24. Choi YA, Lim HK, Kim JR, Lee CH, Kim YJ, Kang SS, Baek SH: Group IB secretory phospholipase A2 promotes matrix metalloproteinase-2-mediated cell migration via the phosphatidylinositol 3-kinase and Akt pathway. J Biol Chem. 2004, 279: 36579-36585. 10.1074/jbc.M314235200.View ArticlePubMedGoogle Scholar
  25. Lee CH, Lee J, Choi YA, Kang SS, Baek SH: cAMP elevating agents suppress secretory phospholipase A2-induced matrix metalloproteinase-2 activation. Biochem Biophys Res Commun. 2006, 340: 1278-1283. 10.1016/j.bbrc.2005.12.136.View ArticlePubMedGoogle Scholar
  26. Hiromi II, Naoya H, Issei T, Mayuko O, Takashi S, Satoshi A: Group IVA phospholipase A2-associated production of MMP-9 in macrophages and formation of atherosclerotic lesions. Biol Pharm Bull. 2008, 31: 363-368. 10.1248/bpb.31.363.View ArticleGoogle Scholar
  27. Tzang BS, Tsay GJ, Lee YJ, Li C, Sun YS, Hsu TC: The association of VP1 unique region protein in acute parvovirus B19 infection and antiphospholipid antibody production. Clin Chim Acta. 2007, 378: 59-65. 10.1016/j.cca.2006.10.016.View ArticlePubMedGoogle Scholar
  28. Tzang BS, Lee YJ, Yang TP, Tsay GJ, Shi JY, Tsai CC, Hsu TC: Induction of antiphospholipid antibodies and antiphospholipid syndrome-like autoimmunity in naive mice with antibody against human Parvovirus B19 VP1 unique region protein. Clin Chim Acta. 2007, 382: 31-36. 10.1016/j.cca.2007.03.014.View ArticlePubMedGoogle Scholar
  29. Tzang BS, Tsai CC, Chiu CC, Shi JY, Hsu TC: Up-regulation of adhesion molecule expression and induction of TNF-alpha on vascular endothelial cells by antibody against human parvovirus B19 VP1 unique region protein. Clin Chim Acta. 2008, 395: 77-83. 10.1016/j.cca.2008.05.012.View ArticlePubMedGoogle Scholar
  30. Kiama SG, Cochand L, Karlsson L, Nicod LP, Gehr P: Evaluation of phagocytic activity in human monocyte-derived dendritic cells. Aerosol Med. 2001, 14: 289-299. 10.1089/089426801316970240.View ArticleGoogle Scholar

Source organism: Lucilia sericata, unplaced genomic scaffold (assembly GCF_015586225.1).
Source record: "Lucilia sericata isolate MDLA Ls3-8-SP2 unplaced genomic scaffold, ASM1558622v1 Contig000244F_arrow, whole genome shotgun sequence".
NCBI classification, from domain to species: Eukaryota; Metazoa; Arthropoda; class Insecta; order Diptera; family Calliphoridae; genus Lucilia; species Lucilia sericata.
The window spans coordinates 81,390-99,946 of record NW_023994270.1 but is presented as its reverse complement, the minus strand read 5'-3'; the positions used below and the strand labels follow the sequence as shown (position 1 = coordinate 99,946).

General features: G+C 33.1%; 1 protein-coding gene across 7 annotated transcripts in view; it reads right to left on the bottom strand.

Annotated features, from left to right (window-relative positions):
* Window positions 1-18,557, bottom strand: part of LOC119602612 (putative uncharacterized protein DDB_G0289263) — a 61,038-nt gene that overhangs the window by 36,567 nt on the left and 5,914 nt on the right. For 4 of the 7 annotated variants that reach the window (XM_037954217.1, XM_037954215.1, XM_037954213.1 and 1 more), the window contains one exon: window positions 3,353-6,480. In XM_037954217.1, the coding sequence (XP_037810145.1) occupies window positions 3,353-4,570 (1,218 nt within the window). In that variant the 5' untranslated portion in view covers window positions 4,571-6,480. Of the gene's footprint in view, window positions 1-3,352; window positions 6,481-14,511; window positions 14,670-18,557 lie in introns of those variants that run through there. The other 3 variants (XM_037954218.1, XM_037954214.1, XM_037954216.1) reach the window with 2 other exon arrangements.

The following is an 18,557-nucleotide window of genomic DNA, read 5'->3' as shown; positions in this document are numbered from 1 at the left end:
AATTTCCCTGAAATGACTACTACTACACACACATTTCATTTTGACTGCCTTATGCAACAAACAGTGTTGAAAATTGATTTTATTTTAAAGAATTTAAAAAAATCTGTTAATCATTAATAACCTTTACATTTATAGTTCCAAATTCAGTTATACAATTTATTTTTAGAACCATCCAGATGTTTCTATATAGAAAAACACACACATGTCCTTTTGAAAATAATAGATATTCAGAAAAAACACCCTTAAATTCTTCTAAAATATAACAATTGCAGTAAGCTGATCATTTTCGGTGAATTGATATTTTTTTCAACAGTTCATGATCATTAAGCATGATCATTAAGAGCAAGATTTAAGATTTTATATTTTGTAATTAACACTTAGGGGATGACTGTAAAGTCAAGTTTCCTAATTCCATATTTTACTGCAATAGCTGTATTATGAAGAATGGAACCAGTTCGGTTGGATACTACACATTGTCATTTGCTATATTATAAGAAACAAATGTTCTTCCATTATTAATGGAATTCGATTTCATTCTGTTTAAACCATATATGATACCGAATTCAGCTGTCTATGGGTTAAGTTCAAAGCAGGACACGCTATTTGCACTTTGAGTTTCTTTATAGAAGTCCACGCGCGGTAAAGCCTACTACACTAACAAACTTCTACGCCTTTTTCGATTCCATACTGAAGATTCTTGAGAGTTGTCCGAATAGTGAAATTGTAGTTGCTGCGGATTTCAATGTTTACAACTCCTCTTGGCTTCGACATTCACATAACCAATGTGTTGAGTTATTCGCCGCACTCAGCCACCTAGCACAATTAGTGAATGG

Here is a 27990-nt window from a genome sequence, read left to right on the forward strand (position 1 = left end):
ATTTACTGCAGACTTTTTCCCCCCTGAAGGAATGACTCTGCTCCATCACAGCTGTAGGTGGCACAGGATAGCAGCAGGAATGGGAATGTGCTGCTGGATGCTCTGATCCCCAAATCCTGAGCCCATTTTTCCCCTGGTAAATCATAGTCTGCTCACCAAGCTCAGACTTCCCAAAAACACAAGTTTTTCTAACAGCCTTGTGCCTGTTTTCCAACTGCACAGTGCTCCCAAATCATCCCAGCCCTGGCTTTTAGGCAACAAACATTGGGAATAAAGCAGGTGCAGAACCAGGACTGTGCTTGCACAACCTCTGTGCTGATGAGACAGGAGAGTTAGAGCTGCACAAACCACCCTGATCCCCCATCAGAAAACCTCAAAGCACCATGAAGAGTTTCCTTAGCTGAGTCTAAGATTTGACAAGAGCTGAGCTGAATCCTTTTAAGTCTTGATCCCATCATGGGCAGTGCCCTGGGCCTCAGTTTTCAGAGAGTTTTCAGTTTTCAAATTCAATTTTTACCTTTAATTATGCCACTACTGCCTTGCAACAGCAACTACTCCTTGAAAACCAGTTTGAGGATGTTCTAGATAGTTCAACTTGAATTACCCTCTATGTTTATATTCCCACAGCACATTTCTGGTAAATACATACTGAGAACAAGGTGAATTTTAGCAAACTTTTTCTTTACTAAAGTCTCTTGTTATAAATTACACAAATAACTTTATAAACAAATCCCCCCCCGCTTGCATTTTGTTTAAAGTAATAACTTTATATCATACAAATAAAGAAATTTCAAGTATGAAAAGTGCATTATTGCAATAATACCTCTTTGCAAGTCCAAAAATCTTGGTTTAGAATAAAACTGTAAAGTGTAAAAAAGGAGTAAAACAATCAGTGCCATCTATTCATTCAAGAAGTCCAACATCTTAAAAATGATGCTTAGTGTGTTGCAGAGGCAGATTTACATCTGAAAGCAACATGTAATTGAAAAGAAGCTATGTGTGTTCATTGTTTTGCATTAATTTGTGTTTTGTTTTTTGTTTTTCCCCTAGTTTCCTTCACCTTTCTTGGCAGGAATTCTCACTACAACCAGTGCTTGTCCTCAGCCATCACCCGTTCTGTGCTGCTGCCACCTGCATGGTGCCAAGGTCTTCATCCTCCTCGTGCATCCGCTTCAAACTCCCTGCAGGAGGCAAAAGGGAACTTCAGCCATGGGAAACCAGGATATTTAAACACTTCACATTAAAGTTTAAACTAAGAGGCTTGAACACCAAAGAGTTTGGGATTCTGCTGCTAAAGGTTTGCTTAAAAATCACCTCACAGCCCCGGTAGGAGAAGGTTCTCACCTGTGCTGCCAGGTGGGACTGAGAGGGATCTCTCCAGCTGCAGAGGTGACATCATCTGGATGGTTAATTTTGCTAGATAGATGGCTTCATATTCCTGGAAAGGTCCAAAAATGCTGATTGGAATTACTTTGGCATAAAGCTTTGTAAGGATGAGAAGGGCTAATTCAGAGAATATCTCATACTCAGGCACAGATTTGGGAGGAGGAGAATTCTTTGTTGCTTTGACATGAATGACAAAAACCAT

31. Hsu TC, Wu WJ, Chen MC, Tsay GJ: Human parvovirus B19 nonstructural protein (NS1) induces apoptosis through mitochondria cell death pathway in monkey epithelial COS-7 cells. Scand J Infect Dis. 2004, 36: 570-577. 10.1080/00365540410016230.View ArticlePubMedGoogle Scholar
  32. Chen PN, Kuo WH, Chiang CL, Chiou HL, Hsieh YS, Chu SC: Black rice anthocyanins inhibit cancer cells invasion via repressions of MMPs and u-PA expression. Chem Biol Interact. 2006, 163: 218-229. 10.1016/j.cbi.2006.08.003.View ArticlePubMedGoogle Scholar
  33. Towbin H, Staehelin T, Gordon J: Electrophoretic transfer of proteins from polyacrylamide gels to nitrocellulose sheet: procedure and some applications. Proc Natl Acad Sci USA. 1979, 76: 4350-4354. 10.1073/pnas.76.9.4350.PubMed CentralView ArticlePubMedGoogle Scholar
  34. Menshikov M, Torosyan N, Elizarova E, Plakida K, Vorotnikov A, Parfyonova Y, Stepanova V, Bobik A, Berk B, Tkachuk V: Urokinase induces matrix metalloproteinase-9/gelatinase B expression in THP-1 monocytes via ERK1/2 and cytosolic phospholipase A2 activation and eicosanoid production. Vasc Res. 2006, 43: 482-490. 10.1159/000095248.View ArticleGoogle Scholar
  35. Oestvang J, Johansen B: PhospholipaseA2: a key regulator of inflammatory signalling and a connector to fibrosis development in atherosclerosis. Biochim Biophys Acta. 2006, 1761: 1309-1316.View ArticlePubMedGoogle Scholar
  36. Hurt-Camejo E, Camejo G, Peilot H, Oörni K, Kovanen P: Phospholipase A(2) in vascular disease. Circ Res. 2001, 89: 298-304. 10.1161/hh1601.095598.View ArticlePubMedGoogle Scholar
  37. Vikman P, Ansar S, Henriksson M, Stenman E, Edvinsson L: Cerebral ischemia induces transcription of inflammatory and extracellular-matrix-related genes in rat cerebral arteries. Exp Brain Res. 2007, 183: 499-510. 10.1007/s00221-007-1062-5.View ArticlePubMedGoogle Scholar
  38. Jo EJ, Lee HY, Lee YN, Kim JI, Kang HK, Park DW, Baek SH, Kwak JY, Bae YS: Secretory phospholipase A2 stimulates CXC chemokine ligand 8 production via ERK and NF-kappa B in human neutrophils. J Immunol. 2004, 173: 6433-6439.View ArticlePubMedGoogle Scholar
  39. Ram M, Sherer Y, Shoenfeld Y: Matrix Metalloproteinase-9 and autoimmune diseases. J Clin Immunol. 2006, 26: 299-307. 10.1007/s10875-006-9022-6.View ArticlePubMedGoogle Scholar

Copyright

© Tzang et al; licensee BioMed Central Ltd. 2009

This article is published under license to BioMed Central Ltd. This is an Open Access article distributed under the terms of the Creative Commons Attribution License (http://creativecommons.org/licenses/by/2.0), which permits unrestricted use, distribution, and reproduction in any medium, provided the original work is properly cited.

Advertisement